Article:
MS Princess Seaways

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Princess Seaways, River Tyne, 17 September 2014 (1).JPG
Princess Seaways docked on the River Tyne in September 2014
History
Name:
  • 1986-1993: Peter Pan
  • 1993-2002: Spirit of Tasmania
  • 2002-2003: Spir
  • 2003-2006: Fjord Norway
  • 2006-2011: Princess of Norway
  • 2011-Present: Princess seaways
Owner:
Operator:
Port of registry:
Route:
Ordered: 1985
Builder: Schichau Unterweser
Yard number: 1058
Launched: 30 November 1985
Completed: 1985
Maiden voyage: 2 June 1986
Identification:
Status: In service
General characteristics
Class and type: Peter Pan class cruiseferry
Tonnage: 31,360
Displacement: 4,110 tonnes deadweight (DWT)
Length: 161 m.
Beam: 27.6 m.
Draft: 6.2 m.
Propulsion: 4 MAK 8M552 diesels of 19,876 kW or 26,655 hp.
Speed: 21 knots (39 km/h; 24 mph)
Capacity:
  • Cabin berths: 1,320
  • Vehicle capacity: 550 cars
  • Lanemetres: 1,410

MS Princess Seaways is a cruiseferry operated and owned by the Danish shipping company DFDS Seaways on a route connecting North Shields, effectively the port of Newcastle upon Tyne, (being 6 miles to the east of the city), England to IJmuiden in the Netherlands. She was built in 1986 as MS Peter Pan by Schichau Unterweser, Bremerhaven, Germany for TT-Line. Between 1993 and 2002 the ship was named MS Spirit of Tasmania, owned by the Tasmanian Government and operated by TT-Line Pty. Ltd. and used on traffic across the Bass Strait. In 2002 the ship was sold to Fjord Line, renamed MS Fjord Norway for service from Denmark. In 2006 she was sold to DFDS Seaways, and sailed as MS Princess of Norway before being given her current name in 2011.

History[edit]

MS Princess Seaways was built as the MS Peter Pan (the third ship to bear the name in TT-Line fleet) for TT-Line (Germany) at Schichau Unterweser, Bremerhaven, in 1986. The Peter Pan began operations for the TT-Line on the TravemündeTrelleborg route on February 6, 1986. In 1990 TT-line (Tasmania) decided it was time to replace the current ferry MS Abel Tasman, so they arranged to buy the large ferry. It was expected they could get the ferry in late 1992 but TT-line (Germany) could not let her go until 1993. She sailed from Germany in October 1993 and began sailing from Devonport to Melbourne late November. She sailed four return trips a week. The crossings were overnight and one day/night and took approximately 15 hours.

In 2002 TT-Line (Tasmania) secured two new ferries the MS Superfast III and MS Superfast IV from Superfast Ferries to replace the MS Spirit of Tasmania and her fleet mate the HSC Devil Cat. The two new Superfasts were renamed Spirit of Tasmania I & Spirit of Tasmania II and began operations on September 1, 2002. Having crossed Bass Strait 2,849 times, carried a total of 2.3 million passengers, 807,000 cars and 185,000 containers, the MS Spirit of Tasmania was laid up in Melbourne for a few days and then sailed to Sydney to be laid up and offered for sale. After being laid up for a few months, she was sold to Fjord Line, with the sale being completed in late December.. She sailed from Sydney on December 24, 2002, as the MS Spir. On arrival in Denmark she was refitted at Ørskov Yard in Frederikshavn. She was then renamed MS Fjord Norway and began on the BergenHaugesundEgersundHanstholm route until November 17, 2005, when she took over the BergenStavangerNewcastle route from the MS Jupiter.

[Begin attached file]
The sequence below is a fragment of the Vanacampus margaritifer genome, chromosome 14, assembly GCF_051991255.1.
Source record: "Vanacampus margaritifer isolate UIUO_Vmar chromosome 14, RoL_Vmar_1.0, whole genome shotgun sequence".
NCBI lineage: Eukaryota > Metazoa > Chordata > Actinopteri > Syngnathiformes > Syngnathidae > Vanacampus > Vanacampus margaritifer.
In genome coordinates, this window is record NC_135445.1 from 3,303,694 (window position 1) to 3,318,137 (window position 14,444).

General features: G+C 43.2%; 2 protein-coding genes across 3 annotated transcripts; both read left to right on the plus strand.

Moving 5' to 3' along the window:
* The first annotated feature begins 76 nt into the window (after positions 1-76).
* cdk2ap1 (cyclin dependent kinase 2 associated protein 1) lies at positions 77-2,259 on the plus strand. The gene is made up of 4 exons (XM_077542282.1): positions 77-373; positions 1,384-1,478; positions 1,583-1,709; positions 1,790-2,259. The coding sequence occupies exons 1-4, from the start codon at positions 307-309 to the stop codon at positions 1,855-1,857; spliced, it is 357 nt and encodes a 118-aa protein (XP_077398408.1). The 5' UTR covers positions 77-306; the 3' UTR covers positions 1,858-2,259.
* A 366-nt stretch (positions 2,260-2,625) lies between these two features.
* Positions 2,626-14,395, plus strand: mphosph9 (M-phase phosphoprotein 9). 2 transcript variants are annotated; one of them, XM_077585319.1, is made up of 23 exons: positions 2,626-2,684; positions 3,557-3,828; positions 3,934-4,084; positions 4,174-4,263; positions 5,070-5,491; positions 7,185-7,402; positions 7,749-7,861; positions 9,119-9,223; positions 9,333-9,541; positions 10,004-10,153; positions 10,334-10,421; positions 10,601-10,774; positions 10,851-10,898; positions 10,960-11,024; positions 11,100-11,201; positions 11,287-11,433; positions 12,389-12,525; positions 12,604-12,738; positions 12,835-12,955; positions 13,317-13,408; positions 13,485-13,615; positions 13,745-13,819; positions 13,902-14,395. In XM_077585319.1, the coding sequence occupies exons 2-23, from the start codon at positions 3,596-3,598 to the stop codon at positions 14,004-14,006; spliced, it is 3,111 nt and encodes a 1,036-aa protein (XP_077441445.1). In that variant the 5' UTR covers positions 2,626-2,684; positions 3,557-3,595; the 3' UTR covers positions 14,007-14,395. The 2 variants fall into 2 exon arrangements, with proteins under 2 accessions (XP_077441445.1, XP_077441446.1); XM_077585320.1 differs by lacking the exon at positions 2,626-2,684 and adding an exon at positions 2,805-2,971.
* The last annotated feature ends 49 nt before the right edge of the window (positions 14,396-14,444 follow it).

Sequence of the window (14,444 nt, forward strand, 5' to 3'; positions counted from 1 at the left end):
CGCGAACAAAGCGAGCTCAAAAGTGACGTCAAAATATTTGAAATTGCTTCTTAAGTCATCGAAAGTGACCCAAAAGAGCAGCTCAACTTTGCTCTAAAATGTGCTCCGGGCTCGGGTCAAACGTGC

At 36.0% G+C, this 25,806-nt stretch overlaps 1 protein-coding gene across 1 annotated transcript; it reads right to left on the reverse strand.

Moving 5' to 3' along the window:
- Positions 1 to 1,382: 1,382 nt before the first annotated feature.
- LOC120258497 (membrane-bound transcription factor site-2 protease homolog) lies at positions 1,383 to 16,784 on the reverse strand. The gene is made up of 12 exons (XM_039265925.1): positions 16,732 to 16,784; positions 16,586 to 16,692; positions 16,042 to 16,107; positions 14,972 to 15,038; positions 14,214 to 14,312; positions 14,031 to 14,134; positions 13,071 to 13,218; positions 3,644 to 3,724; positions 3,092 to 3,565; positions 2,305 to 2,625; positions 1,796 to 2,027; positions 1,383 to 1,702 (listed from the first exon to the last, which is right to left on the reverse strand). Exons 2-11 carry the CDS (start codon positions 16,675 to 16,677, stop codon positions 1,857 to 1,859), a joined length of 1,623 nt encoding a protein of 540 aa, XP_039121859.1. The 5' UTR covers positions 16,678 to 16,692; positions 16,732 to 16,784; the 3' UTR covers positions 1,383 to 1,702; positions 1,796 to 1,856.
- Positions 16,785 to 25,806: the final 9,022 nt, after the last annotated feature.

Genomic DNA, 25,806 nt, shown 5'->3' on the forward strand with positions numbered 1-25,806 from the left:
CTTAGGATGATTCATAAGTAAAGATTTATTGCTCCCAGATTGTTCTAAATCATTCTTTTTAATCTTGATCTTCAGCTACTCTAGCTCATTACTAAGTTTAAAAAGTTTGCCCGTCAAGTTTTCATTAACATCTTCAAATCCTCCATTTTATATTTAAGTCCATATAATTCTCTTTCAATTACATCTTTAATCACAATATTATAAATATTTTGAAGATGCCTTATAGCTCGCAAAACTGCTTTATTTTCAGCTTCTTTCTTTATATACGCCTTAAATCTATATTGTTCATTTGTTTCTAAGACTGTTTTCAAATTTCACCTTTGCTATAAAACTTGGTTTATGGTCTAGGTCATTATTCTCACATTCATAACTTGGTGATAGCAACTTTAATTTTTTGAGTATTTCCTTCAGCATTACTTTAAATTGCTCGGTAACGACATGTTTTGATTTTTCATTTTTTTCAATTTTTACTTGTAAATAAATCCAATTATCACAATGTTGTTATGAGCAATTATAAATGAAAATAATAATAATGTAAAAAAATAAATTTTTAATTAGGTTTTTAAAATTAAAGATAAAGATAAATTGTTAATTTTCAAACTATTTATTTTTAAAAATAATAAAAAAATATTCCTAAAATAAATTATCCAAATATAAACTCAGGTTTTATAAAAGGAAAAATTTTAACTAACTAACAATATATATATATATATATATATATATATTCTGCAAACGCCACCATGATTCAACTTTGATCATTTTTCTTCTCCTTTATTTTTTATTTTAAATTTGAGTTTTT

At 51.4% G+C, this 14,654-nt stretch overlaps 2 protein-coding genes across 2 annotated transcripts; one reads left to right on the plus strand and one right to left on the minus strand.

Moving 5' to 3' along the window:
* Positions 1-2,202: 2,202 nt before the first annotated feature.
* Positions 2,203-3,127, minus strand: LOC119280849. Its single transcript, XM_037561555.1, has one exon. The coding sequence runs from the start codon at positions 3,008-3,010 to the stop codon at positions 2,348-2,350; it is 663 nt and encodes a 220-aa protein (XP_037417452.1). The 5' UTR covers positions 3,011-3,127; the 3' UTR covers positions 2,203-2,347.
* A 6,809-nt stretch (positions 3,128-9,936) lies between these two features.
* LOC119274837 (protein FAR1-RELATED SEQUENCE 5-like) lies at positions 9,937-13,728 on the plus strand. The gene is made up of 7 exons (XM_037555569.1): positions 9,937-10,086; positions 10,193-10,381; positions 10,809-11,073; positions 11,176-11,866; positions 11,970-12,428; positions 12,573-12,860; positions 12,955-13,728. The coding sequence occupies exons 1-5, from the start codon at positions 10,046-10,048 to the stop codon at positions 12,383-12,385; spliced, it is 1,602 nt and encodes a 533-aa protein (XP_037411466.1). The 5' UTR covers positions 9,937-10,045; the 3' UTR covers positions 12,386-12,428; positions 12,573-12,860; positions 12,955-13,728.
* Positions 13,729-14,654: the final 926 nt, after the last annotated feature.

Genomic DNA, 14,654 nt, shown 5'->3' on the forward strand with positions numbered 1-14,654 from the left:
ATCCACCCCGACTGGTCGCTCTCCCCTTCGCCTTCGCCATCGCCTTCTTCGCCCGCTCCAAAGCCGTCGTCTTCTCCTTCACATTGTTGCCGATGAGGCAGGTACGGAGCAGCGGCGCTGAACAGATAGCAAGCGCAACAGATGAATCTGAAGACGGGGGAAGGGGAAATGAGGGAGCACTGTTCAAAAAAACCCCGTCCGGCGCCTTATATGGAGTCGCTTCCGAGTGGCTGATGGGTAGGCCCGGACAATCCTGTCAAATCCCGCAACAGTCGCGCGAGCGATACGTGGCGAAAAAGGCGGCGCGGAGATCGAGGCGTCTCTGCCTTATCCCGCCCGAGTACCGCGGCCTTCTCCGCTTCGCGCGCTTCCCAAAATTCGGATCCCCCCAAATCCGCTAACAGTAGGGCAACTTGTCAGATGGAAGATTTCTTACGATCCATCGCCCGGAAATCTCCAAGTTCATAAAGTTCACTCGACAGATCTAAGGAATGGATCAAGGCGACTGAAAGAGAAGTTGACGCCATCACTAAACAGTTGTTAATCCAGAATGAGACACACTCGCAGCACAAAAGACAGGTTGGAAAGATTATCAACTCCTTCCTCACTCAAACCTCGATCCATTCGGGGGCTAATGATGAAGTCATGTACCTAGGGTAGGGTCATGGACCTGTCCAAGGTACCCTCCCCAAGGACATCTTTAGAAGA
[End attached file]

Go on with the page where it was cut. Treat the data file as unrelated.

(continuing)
MS Fjord Norway was purchased by Danish shipping company DFDS Seaways[1] and renamed MS Princess of Norway; she joined the DFDS Seaways fleet on 8 November 2006, and was then refurbished at Frederikshavn and began sailing on the Newcastle - Stavanger - Haugesund - Bergen route.

The MS Princess of Norway swapped routes with the MS Queen of Scandinavia in May 2007, joining her sister ship MS King of Scandinavia on the IJmuiden - Newcastle route. Because of the equal capacity and layout of these sister ships, caravans are accepted at every sailing.[2]

In 2011, she was renamed as MS Princess Seaways.

Sister ships[edit]

The third MS Peter Pan (1986) was the first of four sisters in the Peter Pan class, the others being:

MS Nils Holgersson (1987) was the second of the sisters build by Schichau Unterweser, Bremerhaven, Germany for TT-Line. She was sold to Brittany Ferries in 1993 and renamed MS Val de Loire. In late 2005 she was sold to DFDS Seaways to serve the IJmuiden (Netherlands)–Newcastle (Britain) route as MS King of Scandinavia, subsequently renamed in 2011 as MS King Seaways.

MS Olau Hollandia (1989) was the third of the sisters build by Schichau Unterweser, Bremerhaven, Germany for TT-Line's sister company Olau Line. With her Olau sister MS Olau Britannia (1990) she was charted in 1994 to P&O Ferries and renamed MS Pride of Le Havre. In 2005 she stopped operating for P&O and was subsequently sold to SNAV in Italy and renamed MS SNAV Sardegna.

MS Olau Britannia (1990) was the fourth of the sisters build by Schichau Unterweser, Bremerhaven, Germany for TT-Line's sister company Olau Line. With her Olau sister the MS Olau Hollandia (1989) she was charted in 1994 to P&O Ferries and renamed MS Pride of Portsmouth. In 2005 she stopped operating for P&O and was subsequently sold to SNAV in Italy and renamed MS SNAV Lazio.

The former MS Koningin Beatrix (1986),[3] sold in 1989 to Stena Line and renamed in 2002 as MS Stena Baltica, was built by the Dutch shipyard Van der Giessen de Noord for SMZ to a similar design as the four sisters.[citation needed]

References[edit]

External links[edit]